I’m finally squeezing in some time for a summary of the trip for all who may be interested. We’ve been back home from our Midwest book scouting adventure for just one week.
We have been doing our best to catch up with ourselves – and on gardening, housekeeping, unpacking, laundry, and friends. Our book store cat, Osa, got really tired watching us unpack all the books…
Osa, weary book shop cat squeezed between all our new books
By the way, Osa is oh-so happy that we are home!
The purpose of our book scouting trips is to find interesting, unusual, high-quality stock for our book store. We always have our customers in mind while making purchases on these trips. It is important to know your customer base. Otherwise, one would lose confidence well before you’d spent your first $500. For us, this meant we were seeking out vintage decorated bindings, scarcer Modern Library Editions in excellent condition, books with beautiful old dust jackets, important non-fiction works and author-signed literature.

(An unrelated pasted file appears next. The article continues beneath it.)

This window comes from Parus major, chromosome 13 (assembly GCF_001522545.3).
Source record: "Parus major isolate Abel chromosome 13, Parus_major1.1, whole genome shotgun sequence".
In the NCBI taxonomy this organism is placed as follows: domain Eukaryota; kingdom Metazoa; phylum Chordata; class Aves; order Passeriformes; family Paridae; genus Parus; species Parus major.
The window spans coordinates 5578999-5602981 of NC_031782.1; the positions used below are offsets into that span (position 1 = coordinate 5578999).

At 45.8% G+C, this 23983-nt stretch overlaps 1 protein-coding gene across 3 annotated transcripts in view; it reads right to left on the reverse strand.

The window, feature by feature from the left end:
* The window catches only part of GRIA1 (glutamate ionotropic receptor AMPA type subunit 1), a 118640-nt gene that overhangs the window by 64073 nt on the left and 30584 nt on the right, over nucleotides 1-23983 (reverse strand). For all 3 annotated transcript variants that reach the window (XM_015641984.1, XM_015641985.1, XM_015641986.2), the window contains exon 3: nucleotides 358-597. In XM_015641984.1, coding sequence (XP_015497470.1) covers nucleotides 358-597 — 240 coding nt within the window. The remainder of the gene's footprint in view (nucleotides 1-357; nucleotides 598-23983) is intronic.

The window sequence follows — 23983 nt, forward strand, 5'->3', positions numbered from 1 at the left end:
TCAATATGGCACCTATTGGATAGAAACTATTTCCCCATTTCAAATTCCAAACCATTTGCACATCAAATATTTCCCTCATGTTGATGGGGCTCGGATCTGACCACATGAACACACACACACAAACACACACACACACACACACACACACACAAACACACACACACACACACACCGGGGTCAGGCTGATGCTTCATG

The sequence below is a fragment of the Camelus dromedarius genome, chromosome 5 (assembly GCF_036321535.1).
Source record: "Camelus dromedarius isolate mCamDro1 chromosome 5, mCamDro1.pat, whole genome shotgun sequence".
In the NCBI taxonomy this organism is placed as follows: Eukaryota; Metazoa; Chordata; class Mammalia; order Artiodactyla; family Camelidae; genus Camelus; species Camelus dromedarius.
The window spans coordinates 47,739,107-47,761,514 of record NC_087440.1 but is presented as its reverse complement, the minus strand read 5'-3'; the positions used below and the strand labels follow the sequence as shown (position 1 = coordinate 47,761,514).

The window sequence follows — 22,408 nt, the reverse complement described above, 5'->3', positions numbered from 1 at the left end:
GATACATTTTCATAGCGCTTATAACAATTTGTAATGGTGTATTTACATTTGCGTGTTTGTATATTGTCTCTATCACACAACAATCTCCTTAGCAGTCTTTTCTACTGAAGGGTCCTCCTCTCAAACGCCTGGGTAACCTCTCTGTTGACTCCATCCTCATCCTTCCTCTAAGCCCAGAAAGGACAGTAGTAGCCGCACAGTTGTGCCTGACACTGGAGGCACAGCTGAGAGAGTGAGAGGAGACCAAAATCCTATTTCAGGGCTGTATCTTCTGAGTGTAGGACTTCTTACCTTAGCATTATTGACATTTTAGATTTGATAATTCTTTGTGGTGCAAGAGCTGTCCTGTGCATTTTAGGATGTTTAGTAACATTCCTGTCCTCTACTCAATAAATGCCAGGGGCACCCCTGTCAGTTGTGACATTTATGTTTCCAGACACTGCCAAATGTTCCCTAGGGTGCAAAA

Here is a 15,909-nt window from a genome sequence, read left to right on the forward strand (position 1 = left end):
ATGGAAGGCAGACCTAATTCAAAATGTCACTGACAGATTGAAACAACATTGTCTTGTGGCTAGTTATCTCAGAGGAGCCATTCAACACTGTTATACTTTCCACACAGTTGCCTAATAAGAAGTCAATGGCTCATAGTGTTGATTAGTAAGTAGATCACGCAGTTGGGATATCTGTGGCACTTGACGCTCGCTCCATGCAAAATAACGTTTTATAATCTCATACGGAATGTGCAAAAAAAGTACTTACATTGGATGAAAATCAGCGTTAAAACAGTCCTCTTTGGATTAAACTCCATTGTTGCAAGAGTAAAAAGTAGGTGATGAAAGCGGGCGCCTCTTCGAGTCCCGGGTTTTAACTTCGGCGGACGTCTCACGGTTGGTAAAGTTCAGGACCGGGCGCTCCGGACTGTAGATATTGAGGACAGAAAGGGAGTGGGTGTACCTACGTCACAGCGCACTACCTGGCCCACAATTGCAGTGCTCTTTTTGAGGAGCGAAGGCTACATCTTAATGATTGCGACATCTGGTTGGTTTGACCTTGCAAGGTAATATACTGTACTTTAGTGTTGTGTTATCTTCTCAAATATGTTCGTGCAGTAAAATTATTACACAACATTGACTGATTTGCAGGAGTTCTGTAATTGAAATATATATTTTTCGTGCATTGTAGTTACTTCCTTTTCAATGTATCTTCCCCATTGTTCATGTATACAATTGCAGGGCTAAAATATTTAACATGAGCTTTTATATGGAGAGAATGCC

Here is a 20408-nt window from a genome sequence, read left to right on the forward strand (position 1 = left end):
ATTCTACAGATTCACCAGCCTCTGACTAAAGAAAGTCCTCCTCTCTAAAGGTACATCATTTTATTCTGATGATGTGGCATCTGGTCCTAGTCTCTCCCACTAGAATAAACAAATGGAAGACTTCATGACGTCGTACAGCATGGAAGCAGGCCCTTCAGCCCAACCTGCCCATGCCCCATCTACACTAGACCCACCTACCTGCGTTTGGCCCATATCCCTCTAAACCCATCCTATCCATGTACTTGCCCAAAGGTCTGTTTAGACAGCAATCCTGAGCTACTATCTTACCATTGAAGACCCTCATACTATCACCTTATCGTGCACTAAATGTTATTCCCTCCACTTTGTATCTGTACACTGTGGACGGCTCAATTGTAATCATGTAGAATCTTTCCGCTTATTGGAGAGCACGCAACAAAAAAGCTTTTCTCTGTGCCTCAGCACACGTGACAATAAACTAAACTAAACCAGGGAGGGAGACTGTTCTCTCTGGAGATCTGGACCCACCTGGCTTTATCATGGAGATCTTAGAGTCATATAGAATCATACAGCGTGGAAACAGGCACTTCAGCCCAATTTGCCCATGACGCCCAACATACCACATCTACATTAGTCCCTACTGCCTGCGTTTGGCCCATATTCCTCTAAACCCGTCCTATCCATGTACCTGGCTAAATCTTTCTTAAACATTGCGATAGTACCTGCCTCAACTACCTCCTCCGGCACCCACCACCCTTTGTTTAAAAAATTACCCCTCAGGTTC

Here are photos of about 2/3 of our book booty taken while unpacking:
Books are everywhere, but quality older books in excellent condition which are of interest to collectors have become quite hard to find. We do purchase books locally, but the books offered up are often not what we are seeking. So, we ferret them out wherever we can find them.
In the past, it was common practice for booksellers to travel countrywide, even worldwide, visiting others in the trade in search of books to suit their particular customers and specialization. It has become less common. Without exception, all the booksellers we met were happy to see someone “from the trade” coming in to purchase books. All were hospitable and helpful, and surprised that booksellers were still making pilgrimages, doing it the “old school” way.
Our trip began on the evening of June 1, 2013 and ended on the evening of June 15. There were ten days of full-blown all-day (and occasional evening) book scouting; we allowed ourselves five days of pure family time in Minnesota, although we hit the large “Book Em” sale in Bloomington while we were there, and one antique shop in Lyndale, MN.